Mistrial declared in case of former banker
Saturday, October 25, 2003
NEW YORK -- A federal judge declared a mistrial Friday in the obstruction-of-justice trial of Frank Quattrone, one of the nation's leading technology bankers during the Internet stock craze.
The decision by U.S. District Judge Richard Owen came after jurors reported they were deadlocked on all three charges against the former financial star -- two counts of obstruction and one count of witness tampering. Friday was the sixth day of jury deliberations.
"This particular trial is over," Owen said to jurors. "Thanks for your service."
Quattrone, 48, showed no reaction as the mistrial was declared, and later declined to comment. His lawyer John W. Keker said: "We are disappointed because Frank Quattrone is a man of integrity and a man who followed the rules."
The mistrial sets the stage for a possible second trial of Quattrone later. Federal prosecutors, who earlier had indicated a retrial was likely in the event of a mistrial, said outside court that no decision had been made.
The case centered on an e-mail written by a subordinate and forwarded by Quattrone to his staff on Dec. 5, 2000, that encouraged employees to "catch up on file cleanup" by destroying some documents.
Quattrone added a brief endorsement to the e-mail that concluded: "I strongly advise you to follow these procedures."
Federal prosecutors contended Quattrone was aware at the time of an extensive investigation of his bank, Credit Suisse First Boston, and that he was deliberately trying to block it.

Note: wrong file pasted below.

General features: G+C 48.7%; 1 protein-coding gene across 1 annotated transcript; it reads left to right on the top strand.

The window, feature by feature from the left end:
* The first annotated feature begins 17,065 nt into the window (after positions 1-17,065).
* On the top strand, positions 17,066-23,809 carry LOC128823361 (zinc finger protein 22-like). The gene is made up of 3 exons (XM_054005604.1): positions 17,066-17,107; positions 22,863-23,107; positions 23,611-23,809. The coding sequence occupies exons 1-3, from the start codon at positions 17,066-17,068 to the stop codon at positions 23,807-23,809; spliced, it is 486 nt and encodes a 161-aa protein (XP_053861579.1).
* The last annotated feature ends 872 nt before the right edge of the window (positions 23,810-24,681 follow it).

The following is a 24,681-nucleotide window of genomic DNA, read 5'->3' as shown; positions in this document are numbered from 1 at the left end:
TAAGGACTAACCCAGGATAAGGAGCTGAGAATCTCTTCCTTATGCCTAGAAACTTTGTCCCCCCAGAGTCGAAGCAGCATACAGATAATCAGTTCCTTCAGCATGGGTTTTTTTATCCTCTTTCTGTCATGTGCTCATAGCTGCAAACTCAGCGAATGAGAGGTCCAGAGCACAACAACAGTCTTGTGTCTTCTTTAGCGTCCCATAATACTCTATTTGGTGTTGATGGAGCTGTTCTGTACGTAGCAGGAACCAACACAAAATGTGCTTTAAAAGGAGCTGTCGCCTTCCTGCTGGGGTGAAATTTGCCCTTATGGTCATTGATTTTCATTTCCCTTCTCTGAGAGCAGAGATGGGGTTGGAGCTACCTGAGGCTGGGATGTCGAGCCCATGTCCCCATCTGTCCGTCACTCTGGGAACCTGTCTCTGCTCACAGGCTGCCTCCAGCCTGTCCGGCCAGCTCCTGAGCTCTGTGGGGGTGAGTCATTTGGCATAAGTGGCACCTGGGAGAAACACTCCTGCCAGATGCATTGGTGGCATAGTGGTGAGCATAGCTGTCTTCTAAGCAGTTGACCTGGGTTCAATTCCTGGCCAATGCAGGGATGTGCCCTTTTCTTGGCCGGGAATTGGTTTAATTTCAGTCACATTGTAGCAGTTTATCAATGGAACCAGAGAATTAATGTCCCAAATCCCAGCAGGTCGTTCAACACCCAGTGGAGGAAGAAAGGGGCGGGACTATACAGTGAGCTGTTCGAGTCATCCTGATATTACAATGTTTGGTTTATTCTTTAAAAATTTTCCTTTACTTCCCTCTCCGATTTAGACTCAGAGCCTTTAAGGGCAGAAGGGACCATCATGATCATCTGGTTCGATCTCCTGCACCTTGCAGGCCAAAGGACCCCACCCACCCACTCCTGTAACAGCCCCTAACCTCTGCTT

Defense attorneys contended that Quattrone, in sending the e-mail, was merely encouraging his employees to follow company policy on routinely discarding documents.
The investigation was closed in 2001 with no criminal charges filed, and the bank paid $100 million to settle related civil charges without admitting wrongdoing.
The charges carried a potential sentence of 25 years in prison -- although Quattrone would have receive a much lighter term under federal sentencing guidelines if convicted.
Jurors had reported to the judge after just two days that they were sharply divided, but the judge urged them to try harder to reach consensus.
They sent another note late Thursday, again saying they did not expect to reach a unanimous vote. Owen then asked the jurors Friday morning to deliberate "perhaps just a couple of hours" more.
Deliberations were held with just 11 jurors, one short of the standard 12, because one juror's mother had a heart attack on the day closing arguments ended.
Juror Mayo Villalona, 26, said that in their final vote Friday, eight jurors had decided Quattrone was guilty. Villalona was one of three who believed Quattrone was innocent, but said the banker's own testimony hurt him badly.
"He did a bad job going up there. I heard a lot of jurors say if he had not been a witness, it would have been not guilty the first day."
In his three days on the stand, Quattrone smiled and appeared genial under questioning from his own attorney but turning somewhat argumentative on cross-examination.